Save the date: Combined 4/5 Regional is April 1-2

One of the many pleasures of attending the annual Excellence in Journalism conference is meeting up with Region 4 members. This year, the pleasure was doubled as Region 4 and 5 members met together to begin planning a joint Region 4-5 spring conference.Kingsgate

And thanks to some pre-EIJ conversations, we’ve already booked the Kingsgate Marriott and Conference Center in Cincinnati for April 1-2 for the Regional.

The Regional Conference Planning Committee collected lots of great topic and speaker ideas in Orlando — and invites you to add to the list. Who would you like to meet? What topic do you think would attract students, pros, academics and others? Would you volunteer to set up a panel? Moderate? At this point everything is on the table and all ideas are good ideas. Send yours to me at by Oct. 15. (We’ll keep taking ideas after that, but that’s our first idea deadline.)

Kingsgate, by the way, sits adjacent to the University of Cincinnati campus. It’s a short walk to lots of great entertainment options on campus; and a short ride to the hopping scenes in Cincinnati’s downtown, Over the Rhine and Mount Adams areas, as well as over the river in Northern Kentucky. So you’ll be educated by day — and entertained by night!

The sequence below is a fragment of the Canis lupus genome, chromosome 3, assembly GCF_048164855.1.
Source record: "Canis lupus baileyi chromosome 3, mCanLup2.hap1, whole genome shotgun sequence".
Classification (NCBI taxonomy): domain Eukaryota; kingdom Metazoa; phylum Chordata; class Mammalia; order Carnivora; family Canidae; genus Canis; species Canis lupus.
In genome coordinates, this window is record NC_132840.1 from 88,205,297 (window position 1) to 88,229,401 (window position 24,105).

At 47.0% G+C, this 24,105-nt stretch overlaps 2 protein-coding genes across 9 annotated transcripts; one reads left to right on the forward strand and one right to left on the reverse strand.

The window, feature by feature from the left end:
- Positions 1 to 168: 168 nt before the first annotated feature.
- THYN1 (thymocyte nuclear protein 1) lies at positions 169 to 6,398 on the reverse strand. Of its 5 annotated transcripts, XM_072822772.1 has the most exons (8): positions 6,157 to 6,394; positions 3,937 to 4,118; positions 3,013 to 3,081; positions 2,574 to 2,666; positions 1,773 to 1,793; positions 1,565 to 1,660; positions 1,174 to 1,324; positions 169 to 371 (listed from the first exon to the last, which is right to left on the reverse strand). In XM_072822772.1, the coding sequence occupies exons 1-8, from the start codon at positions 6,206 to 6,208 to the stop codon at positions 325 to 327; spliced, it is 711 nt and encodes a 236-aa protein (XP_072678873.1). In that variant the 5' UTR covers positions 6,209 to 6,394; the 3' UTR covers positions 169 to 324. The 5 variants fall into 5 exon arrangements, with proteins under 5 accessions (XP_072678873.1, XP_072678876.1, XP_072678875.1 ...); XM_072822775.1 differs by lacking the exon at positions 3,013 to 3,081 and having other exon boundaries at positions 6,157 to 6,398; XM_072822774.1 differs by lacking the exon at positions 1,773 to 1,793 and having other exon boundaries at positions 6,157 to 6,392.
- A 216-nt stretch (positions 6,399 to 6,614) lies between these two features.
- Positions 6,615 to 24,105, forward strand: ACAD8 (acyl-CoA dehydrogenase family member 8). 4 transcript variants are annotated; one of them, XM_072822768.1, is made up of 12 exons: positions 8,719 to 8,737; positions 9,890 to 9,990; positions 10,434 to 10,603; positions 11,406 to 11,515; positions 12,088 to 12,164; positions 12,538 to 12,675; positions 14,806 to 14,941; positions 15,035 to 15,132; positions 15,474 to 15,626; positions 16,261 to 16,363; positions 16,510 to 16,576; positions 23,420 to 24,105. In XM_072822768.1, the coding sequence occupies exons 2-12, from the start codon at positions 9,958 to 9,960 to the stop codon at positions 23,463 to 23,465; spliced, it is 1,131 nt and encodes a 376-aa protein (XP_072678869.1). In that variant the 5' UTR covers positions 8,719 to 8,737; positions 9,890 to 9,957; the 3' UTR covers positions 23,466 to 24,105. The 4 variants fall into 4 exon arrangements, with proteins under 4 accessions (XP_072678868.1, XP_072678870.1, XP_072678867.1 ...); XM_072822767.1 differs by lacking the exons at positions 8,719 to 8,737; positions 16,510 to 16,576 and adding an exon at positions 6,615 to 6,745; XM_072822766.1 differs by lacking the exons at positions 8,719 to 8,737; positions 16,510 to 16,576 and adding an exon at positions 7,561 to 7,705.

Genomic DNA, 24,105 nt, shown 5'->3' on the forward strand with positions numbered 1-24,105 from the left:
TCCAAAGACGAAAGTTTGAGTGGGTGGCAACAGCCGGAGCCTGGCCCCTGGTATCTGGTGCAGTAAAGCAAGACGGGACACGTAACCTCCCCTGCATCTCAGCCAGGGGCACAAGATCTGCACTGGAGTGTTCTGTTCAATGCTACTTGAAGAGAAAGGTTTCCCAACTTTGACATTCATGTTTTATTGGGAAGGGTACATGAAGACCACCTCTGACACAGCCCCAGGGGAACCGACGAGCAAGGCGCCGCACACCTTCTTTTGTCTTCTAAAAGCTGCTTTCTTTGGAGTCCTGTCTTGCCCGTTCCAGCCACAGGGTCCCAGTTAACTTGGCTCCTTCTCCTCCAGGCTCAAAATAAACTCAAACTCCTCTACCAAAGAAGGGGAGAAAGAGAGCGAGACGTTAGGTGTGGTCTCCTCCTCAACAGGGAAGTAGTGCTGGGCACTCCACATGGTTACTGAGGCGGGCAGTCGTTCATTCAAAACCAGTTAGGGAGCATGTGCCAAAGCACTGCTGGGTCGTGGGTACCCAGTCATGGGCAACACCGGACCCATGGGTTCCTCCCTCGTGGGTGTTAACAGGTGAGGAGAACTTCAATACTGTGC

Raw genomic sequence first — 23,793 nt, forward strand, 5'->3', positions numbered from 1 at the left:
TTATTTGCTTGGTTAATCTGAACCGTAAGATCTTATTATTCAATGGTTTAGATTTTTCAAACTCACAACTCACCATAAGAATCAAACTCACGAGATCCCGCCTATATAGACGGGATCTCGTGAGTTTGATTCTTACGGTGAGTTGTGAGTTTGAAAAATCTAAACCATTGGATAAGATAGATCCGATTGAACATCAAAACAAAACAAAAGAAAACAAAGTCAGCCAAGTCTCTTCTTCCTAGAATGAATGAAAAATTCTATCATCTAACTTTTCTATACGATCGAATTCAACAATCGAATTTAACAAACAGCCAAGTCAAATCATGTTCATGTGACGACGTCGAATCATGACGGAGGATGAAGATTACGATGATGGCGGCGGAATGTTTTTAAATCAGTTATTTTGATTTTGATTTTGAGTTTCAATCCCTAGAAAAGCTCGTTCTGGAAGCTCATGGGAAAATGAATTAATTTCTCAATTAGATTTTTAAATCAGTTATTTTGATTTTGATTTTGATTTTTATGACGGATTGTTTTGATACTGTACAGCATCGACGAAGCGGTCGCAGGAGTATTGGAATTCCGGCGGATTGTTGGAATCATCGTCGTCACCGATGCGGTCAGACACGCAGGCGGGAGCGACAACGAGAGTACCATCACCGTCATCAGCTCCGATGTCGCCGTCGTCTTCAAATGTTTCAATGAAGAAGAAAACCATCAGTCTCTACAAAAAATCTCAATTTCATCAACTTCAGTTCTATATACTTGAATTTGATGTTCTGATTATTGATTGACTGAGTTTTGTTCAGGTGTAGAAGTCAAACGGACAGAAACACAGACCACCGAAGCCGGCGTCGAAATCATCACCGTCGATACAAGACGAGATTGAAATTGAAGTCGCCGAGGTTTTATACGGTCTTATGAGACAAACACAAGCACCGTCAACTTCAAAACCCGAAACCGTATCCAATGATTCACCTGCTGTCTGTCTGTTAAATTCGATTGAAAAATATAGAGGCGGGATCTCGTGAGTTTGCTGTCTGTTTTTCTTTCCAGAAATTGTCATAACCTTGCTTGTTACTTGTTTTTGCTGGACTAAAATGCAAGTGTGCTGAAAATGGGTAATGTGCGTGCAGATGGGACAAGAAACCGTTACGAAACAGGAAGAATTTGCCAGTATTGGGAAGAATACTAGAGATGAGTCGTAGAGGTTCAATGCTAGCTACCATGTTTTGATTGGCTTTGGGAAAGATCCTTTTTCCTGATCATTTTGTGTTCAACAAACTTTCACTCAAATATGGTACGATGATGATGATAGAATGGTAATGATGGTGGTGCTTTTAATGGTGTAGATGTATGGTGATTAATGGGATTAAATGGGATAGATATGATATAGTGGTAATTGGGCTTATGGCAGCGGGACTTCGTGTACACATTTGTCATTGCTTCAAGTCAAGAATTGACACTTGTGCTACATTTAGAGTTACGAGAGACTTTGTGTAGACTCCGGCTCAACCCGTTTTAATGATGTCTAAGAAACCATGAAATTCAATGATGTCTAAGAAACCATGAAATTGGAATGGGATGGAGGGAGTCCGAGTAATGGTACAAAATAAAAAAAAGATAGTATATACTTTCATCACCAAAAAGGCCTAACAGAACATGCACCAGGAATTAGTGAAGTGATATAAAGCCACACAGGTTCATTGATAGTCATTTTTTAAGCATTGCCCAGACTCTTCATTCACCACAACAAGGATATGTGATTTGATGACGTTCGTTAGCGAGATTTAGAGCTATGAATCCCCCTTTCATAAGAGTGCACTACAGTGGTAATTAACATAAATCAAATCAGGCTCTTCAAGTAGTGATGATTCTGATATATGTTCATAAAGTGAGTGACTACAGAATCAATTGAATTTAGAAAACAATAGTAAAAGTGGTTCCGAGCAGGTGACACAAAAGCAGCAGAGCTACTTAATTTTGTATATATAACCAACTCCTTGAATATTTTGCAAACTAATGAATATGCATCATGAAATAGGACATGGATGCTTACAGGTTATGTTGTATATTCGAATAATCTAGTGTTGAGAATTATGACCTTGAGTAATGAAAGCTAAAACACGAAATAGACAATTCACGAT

What else happened in Orlando?

  • Good sessions, from first day to last.
  • New leadership, on the board and elsewhere.
  • Lots and lots of recognition for Region 4 members, reported in earlier 4th Estate posts.

Ohio Bar hosts annual law-media conference

law-media conf f15The Ohio State Bar Association, with the support of the Columbus chapter of SPJ, will once again host its popular Law and Media Conference. The event is Oct. 16 in Columbus, 9 a.m.-3:45 p.m.

Journalists, lawyers, academics, judges and others will take up such topics as police body cameras, drones, defamation, hot privacy issues and legislation that could affect the Ohio Public Records Act.

One session sure to fill the room: “Punching Out Scruff Face: Jesse Ventura/American Sniper Libel Lessons.” According to event material, speakers (from New York, Minneapolis and Columbus) will provide “a deep dive into the facts and defamation law surrounding the Jesse Ventura v. Kyle case and discuss its potential future impact on media and the First Amendment.”

The Ohio Association of Broadcasters and Ohio Newspaper Association join SPJ as co-sponsor of the conference.

Costs begin at $15 for students and $30 for professionals and go up after Oct. 9, with more information on the Bar Association website.



Cincy chapter to host DuBose session

DuBose session f15The Cincinnati chapter will host “Words & Images: A Media Debrief and Community Conversation” on Oct. 8 to discuss a high-profile July police shooting and the media’s coverage of it.